The Left party in Germany demands higher taxes, bigger spending
Delegates said that using the new taxes to subsidize jobs in education, health care and cleaning up the environment would be an investment in the future.
Cottbus, Germany -- Germany's The Left party called for an increase in corporate and high-income taxation, with delegates to a party congress calling for the government to put 500,000 new employees in jobs.
At the annual congress in Cottbus, eastern Germany on Saturday, the Left also re-elected the party's co-leaders, Oskar Lafontaine and former communist Lothar Bisky, for two more years with 79 and 81 per cent of votes respectively in a yes-no choice.
Lafontaine, who was once leader of the German Social Democratic Party, has said he expects to become sole Left leader from 2010 onwards.
The Left is in opposition at federal level, but is part of a coalition government in one of Germany's 16 states, Berlin.
The Left adopted as party policy a 50-billion-euro (77-billion-dollar) supplementary annual spending program partly drafted by Lafontaine, who was a state premier and German finance minister before his swerve to the left.
Delegates said that using the new taxes to subsidize jobs in education, health care and cleaning up the environment would be an investment in the future. Operating as a loose union, the Left won 9 percent of the vote at the last German general election in 2004.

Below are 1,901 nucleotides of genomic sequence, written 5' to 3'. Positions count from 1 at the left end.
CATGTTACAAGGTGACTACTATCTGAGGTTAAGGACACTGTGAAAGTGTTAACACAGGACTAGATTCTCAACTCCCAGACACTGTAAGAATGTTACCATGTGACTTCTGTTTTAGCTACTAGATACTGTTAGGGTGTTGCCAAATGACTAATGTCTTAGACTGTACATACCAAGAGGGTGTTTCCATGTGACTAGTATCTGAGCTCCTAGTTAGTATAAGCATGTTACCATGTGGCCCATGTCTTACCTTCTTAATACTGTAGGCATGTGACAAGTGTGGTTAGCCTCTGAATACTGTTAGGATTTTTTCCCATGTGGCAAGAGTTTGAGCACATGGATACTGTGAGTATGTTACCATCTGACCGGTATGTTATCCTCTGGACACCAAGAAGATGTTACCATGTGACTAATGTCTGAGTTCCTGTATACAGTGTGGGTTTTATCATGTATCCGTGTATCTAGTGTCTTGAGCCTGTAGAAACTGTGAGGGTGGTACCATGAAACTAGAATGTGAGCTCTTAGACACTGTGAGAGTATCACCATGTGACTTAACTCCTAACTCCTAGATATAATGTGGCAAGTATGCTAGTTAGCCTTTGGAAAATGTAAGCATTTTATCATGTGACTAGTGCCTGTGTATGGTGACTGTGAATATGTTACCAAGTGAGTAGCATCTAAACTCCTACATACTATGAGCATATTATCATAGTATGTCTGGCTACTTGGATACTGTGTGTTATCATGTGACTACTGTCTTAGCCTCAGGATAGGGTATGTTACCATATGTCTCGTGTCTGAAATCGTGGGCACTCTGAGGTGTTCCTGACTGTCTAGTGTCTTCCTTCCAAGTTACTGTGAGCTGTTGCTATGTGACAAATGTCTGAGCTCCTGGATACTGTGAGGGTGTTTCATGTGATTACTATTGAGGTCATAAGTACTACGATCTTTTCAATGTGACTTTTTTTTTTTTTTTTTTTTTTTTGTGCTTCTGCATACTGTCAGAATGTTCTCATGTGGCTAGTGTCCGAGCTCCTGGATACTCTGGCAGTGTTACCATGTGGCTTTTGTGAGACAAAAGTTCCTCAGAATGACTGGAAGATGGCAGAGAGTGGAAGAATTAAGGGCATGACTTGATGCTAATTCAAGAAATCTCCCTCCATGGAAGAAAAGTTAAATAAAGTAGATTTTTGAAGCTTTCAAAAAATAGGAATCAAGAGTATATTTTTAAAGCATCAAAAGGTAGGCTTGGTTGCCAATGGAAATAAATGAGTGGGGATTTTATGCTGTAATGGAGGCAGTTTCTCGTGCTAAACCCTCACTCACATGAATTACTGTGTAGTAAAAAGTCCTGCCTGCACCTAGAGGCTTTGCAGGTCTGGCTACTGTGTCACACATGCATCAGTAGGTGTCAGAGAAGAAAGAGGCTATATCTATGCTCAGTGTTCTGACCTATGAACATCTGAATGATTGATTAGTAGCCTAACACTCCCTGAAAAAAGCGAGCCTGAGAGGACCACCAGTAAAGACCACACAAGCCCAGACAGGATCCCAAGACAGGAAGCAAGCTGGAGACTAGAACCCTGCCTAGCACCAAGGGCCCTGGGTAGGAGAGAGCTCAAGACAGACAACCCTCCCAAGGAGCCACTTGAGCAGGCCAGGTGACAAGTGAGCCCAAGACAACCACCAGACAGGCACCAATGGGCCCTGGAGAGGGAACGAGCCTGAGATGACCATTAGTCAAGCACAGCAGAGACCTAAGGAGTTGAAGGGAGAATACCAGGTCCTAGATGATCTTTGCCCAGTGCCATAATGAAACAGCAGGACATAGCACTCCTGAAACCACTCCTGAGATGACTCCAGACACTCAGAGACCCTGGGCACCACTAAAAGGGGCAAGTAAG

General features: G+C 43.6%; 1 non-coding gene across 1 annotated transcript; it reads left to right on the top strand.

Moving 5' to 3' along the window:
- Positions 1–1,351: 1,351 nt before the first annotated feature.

The party was formally established a year ago, combining eastern German leftists with their roots in the old communist party and western German leftists like Lafontaine who had turned their backs on the Social Democratic party.
The party's foreign policy spokesman in parliament, Wolfgang Gehrcke, declared Saturday sympathy with the Colombian rebel group FARC, and said the Left would be demanding that the European Union (EU) stop describing FARC as terrorist.
He said the Left disapproved of the FARC taking hostages such as former Colombian presidential candidate Ingrid Betancourt. He would encourage the FARC to release them and seek negotiations with the government in Bogota.
The news magazine Der Spiegel had reported earlier Saturday that evidence of Gehrcke's links with FARC had been captured by the Colombian military. FARC partly finances itself by drug-running and crime.